Know postHow great would it be if your audience knows exactly what you want them to know?

  • No confusion
  • No unanswered questions
  • Perfect communication

Do you have the know-how for better business communication?

This year’s theme of business communication basics answers the who, what, did you of business communication.

In the What’s your purpose post, you received three simple questions to ask when planning your business communication. This post addresses the first question.

What do you want your audience to know?

#1 Tip Revealed

Your audience can be in the literal sense – those attending your presentation. They can also be readers or those you meet one-on-one.

You have probably heard plenty of tips on informing or educating your audience. However, one tip stands out from the rest. Want to know what it is?

Get your audience to listen.

Sounds simple, right? It may be tougher than you think.

The Slideshare presentation below outlines some of the hurdles you may encounter. Are you ready to listen?

In the Know

For those of you too busy to click through the presentation, you can jump-start your communication with a few ideas below.

All of us enter with our own ideas and experiences. That can present several obstacles to overcome.

  • The audience member who knows it all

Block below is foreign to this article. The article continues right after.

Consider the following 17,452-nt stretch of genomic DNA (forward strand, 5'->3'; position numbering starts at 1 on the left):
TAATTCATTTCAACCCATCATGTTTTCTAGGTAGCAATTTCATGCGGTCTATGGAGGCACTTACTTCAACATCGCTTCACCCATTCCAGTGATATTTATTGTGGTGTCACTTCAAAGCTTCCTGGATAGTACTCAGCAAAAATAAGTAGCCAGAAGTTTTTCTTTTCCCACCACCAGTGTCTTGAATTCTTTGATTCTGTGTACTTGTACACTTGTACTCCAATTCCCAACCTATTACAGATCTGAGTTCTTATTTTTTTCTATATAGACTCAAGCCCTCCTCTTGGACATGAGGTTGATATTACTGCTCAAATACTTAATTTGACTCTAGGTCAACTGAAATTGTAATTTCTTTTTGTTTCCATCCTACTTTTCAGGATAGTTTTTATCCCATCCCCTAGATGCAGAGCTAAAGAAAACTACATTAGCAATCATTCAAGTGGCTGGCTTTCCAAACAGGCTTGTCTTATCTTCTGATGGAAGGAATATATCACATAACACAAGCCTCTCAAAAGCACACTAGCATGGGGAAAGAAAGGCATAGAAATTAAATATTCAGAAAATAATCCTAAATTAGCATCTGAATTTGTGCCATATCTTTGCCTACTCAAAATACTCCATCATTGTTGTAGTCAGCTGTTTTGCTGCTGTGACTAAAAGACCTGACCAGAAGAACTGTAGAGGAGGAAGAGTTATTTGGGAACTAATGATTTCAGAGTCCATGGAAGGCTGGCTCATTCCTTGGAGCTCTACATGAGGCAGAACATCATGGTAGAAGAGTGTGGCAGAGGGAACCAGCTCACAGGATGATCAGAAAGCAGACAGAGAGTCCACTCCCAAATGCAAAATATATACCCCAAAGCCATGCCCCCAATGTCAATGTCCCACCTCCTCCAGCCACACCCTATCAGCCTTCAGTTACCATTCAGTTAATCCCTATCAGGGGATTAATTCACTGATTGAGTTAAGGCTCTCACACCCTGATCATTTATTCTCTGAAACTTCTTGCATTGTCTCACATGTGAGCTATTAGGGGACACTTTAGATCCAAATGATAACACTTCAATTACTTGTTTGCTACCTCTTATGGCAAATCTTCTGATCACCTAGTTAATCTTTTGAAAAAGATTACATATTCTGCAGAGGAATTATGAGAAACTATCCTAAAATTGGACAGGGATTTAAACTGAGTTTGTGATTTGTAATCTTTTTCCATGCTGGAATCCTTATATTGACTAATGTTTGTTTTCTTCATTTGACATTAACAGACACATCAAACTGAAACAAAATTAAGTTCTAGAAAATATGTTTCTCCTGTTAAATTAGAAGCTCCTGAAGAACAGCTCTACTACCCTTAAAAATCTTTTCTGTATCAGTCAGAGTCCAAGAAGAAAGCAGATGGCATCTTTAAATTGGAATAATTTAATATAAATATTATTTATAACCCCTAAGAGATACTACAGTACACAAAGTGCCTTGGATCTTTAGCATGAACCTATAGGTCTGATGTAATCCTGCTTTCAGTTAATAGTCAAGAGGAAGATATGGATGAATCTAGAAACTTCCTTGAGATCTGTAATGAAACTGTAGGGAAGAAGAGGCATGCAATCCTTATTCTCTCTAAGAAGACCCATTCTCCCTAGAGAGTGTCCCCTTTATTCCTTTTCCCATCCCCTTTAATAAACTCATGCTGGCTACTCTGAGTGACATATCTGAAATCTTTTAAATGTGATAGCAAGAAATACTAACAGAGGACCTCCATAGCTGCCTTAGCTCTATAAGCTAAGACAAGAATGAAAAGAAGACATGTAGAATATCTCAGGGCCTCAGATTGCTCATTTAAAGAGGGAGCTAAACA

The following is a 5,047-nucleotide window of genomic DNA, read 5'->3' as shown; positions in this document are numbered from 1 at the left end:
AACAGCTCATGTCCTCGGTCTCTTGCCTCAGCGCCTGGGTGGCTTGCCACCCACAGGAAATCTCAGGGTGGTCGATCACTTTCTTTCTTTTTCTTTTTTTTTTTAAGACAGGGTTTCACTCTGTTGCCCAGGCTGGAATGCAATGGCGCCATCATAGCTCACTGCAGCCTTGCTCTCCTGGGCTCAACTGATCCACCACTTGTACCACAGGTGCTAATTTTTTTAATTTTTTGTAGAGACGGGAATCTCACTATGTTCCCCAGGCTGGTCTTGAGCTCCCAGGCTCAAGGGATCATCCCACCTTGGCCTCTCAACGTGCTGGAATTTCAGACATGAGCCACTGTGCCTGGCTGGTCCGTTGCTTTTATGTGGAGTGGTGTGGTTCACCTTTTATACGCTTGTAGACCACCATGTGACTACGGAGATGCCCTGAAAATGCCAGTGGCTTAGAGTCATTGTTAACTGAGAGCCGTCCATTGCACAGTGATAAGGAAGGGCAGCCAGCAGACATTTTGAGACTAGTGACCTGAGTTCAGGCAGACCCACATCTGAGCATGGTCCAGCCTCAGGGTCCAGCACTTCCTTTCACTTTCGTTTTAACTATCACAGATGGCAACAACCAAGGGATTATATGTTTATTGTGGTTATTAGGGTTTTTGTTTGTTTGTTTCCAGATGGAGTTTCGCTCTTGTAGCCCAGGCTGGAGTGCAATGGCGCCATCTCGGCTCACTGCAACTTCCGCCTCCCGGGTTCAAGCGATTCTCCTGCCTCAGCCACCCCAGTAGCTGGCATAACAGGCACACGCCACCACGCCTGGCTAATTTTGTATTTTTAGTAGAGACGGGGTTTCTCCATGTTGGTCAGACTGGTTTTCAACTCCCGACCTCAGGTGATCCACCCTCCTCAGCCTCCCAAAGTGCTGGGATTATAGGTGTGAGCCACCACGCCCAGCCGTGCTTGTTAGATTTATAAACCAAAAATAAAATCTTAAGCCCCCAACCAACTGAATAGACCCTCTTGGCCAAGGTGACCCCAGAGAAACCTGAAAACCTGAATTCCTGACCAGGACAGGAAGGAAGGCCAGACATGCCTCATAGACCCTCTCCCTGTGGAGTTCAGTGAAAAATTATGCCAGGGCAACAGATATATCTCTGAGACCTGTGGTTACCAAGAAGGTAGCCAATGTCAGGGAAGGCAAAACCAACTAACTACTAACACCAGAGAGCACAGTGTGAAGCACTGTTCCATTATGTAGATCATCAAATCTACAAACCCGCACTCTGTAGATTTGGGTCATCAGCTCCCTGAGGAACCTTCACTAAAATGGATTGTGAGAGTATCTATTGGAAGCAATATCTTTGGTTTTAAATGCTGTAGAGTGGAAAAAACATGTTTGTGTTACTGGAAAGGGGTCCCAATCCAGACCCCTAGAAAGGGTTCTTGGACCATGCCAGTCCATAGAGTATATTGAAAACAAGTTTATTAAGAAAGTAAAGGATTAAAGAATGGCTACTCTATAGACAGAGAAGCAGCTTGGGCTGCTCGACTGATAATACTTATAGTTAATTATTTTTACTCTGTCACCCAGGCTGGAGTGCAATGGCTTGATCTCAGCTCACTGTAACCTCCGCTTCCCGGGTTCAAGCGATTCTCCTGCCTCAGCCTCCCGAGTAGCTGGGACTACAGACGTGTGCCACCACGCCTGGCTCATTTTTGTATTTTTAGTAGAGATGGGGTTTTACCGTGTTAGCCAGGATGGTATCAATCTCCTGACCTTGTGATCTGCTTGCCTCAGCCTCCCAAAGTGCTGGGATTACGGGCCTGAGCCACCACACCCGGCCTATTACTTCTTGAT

• Those who know nothing about the subject
  • Or one who had a bad experience with the same subject

With any of the above, chances are good the individual will shut down completely or stop listening.

You need to connect what the individual knows with something better.

How do you deliver something better?

  1. Connect the dots for your audience –Provide a meaning or purpose for the individual
  2. Make it relevant to the individualWear their shoes and answer the questions – What is it? What is it to me? How does it help?
  3. Put your unique stamp on it – Audience members shut down when they’ve heard it all before

That sounds nice but how the heck do you do that?


You won’t always know the attitudes or level of understanding each individual has on your subject. So, how do you connect the dots and make it relevant?


  • Share stories and jokes (if you’re good at it) to make your point
  • Allow room for your audience to fill in the blanks based on their own experience – refrain from spoon-feeding answers
  • Use visuals and format as guides but don’t let them overpower meaning
  • Surprise them (is your communication too predictable?)

Test-drive your communication with others. Ask others to answer the following.

  1. What do I like/dislike about this business communication?
  2. How would I describe the writing?
  3. Is there a clear message?
  4. Do I gain anything from reading it?
  5. Would I recommend the product/service/article to someone else?

What tips do you have to better communicate what you want others to know?


BigStock Photo Credit

Note: The next post reviews how you communicate what you want your audience to feel.

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